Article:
[rfc-i] For v3: language tagging, but only where useful

"Martin J. Dürst" duerst at it.aoyama.ac.jp
Tue Jan 14 01:43:40 PST 2014


On 2014/01/14 1:06, Julian Reschke wrote:
> On 2014-01-13 17:04, Julian Reschke wrote:
>> On 2014-01-13 16:53, Nico Williams wrote:

>>> Unicode does have language tag codepoints. Often their use is not
>>> appropriate, but here I think they would be (especially for names or
>>> addresses involving multiple languages, which is not something I'd
>>> expect frequently, but also not something I'd want to preclude ut of
>>> hand).
>>
>> We already have xml:lang; we just need to allow it in more places. Isn't
>> that sufficient?
>>
>> Best regards, Julian
>
> Also,
> <http://en.wikipedia.org/wiki/Unicode_control_characters#Language_tags>
> says:
>
> "The tag characters have become deprecated in Unicode 5.1 (2008)."

Yes. And there's even an RFC for that:
     http://tools.ietf.org/html/rfc6082

To give a bit more history, these now deprecated tag characters were 
proposed by the Unicode Consortium as an alternative to MLSF, a proposal 
related to ACAP which tried to squeeze language information into byte 
sequences not used in UTF-8
(see http://tools.ietf.org/html/draft-ietf-acap-mlsf-01).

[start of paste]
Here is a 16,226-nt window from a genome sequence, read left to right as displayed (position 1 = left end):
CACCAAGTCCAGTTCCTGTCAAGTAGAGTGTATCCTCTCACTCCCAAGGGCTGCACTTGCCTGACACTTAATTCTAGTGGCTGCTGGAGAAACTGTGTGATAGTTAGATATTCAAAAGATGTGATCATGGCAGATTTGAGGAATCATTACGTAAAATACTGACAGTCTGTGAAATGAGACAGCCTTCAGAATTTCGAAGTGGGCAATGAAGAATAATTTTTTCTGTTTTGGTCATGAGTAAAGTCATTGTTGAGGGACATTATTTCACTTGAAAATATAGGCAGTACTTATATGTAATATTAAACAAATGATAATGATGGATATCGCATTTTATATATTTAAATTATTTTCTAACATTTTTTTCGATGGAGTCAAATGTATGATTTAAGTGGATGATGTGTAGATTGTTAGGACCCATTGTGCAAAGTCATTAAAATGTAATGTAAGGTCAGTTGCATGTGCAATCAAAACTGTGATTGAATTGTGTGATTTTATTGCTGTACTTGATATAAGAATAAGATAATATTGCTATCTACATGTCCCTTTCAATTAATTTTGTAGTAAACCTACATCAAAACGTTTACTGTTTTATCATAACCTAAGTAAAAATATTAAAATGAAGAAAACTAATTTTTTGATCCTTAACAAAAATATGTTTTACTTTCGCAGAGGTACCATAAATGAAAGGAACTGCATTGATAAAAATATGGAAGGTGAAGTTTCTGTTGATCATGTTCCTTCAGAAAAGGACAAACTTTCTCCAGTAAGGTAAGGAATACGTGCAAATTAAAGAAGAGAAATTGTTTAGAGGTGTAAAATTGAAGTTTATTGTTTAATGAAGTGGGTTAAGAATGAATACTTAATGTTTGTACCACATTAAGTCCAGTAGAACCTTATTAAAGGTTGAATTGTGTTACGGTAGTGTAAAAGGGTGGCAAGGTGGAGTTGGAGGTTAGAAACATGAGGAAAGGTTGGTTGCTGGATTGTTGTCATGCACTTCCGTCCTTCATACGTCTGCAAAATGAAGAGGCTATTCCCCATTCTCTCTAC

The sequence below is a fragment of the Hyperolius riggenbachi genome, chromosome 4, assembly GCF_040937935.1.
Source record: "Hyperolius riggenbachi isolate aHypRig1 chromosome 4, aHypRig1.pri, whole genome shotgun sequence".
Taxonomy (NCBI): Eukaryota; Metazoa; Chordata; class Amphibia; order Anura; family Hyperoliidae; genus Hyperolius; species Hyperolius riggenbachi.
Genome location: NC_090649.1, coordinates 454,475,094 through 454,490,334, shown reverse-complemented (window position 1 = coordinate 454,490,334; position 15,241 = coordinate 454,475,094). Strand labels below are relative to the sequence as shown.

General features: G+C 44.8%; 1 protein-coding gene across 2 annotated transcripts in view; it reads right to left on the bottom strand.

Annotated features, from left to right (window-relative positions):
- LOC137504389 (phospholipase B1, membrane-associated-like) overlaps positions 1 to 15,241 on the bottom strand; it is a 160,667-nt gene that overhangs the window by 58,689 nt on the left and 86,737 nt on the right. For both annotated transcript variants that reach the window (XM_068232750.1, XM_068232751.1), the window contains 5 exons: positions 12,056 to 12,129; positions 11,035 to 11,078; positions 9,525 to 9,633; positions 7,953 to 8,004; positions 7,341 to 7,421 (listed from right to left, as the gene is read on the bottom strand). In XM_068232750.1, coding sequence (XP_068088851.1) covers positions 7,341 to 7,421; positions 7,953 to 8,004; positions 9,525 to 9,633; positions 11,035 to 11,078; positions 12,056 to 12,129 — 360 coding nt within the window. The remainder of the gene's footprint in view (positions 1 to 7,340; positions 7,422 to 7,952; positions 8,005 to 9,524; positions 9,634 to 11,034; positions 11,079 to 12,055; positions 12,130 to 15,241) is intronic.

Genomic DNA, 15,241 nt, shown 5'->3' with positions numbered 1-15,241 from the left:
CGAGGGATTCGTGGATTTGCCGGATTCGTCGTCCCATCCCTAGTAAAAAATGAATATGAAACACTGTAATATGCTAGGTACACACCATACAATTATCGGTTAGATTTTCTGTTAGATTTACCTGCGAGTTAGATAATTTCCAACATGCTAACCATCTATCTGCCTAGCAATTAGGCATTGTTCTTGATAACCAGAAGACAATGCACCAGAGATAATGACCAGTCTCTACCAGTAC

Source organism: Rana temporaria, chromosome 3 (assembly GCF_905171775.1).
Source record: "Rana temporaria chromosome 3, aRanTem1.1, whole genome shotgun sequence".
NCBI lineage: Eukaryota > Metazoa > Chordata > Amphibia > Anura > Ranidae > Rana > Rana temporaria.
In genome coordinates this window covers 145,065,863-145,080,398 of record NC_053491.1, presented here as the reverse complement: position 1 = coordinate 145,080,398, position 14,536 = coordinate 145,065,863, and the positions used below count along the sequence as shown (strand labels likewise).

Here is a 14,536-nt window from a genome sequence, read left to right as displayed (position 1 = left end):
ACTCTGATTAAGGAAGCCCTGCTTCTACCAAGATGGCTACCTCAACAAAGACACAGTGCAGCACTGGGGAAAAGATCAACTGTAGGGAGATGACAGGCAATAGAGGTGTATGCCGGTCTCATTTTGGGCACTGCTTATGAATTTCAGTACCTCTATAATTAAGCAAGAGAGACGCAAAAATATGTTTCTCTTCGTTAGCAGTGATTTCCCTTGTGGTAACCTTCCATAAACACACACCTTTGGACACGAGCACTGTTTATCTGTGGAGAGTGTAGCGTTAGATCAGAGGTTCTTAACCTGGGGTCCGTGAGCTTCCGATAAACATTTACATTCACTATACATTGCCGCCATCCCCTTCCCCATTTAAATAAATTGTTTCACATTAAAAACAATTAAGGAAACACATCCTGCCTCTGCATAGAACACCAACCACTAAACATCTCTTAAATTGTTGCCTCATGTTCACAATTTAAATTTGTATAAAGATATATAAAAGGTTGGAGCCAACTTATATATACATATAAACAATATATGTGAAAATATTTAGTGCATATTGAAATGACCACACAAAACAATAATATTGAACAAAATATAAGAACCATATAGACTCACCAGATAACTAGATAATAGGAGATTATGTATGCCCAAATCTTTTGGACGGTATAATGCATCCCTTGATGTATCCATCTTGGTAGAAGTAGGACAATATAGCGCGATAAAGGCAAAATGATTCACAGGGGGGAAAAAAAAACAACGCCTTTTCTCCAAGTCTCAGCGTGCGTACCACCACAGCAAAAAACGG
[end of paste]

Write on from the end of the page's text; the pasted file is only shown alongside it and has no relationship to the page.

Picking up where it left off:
It was quickly realized that this was a very bad idea (see also 
http://tools.ietf.org/html/draft-ietf-acap-langtag-00).

The language tag characters were on purpose exiled into plane 14, where 
each character would take 4 bytes, and a full language tag could easily 
take 20 or more bytes, as a clear hint saying "we don't really recommend 
these, but we prefer these over even worse stuff (such as ACAP MLSF)". 
If the Unicode consortium really had thought that this was something to 
be used widely, they would have worked out a scheme needing less bytes.

As time went by, it turned out that ACAP itself didn't go very far (I 
still think this is a pity; I'd really have liked to use e.g. portable 
keyboard layouts), and no other IETF protocol that we knew about was 
picking up on these tags, so the Unicode Consortium decided to deprecate 
them, and we issued RFC 6082 to bury and obsolete RFC 2482.

That PDF (at least in some versions) is stuck with them isn't our problem.

Regards,    Martin.


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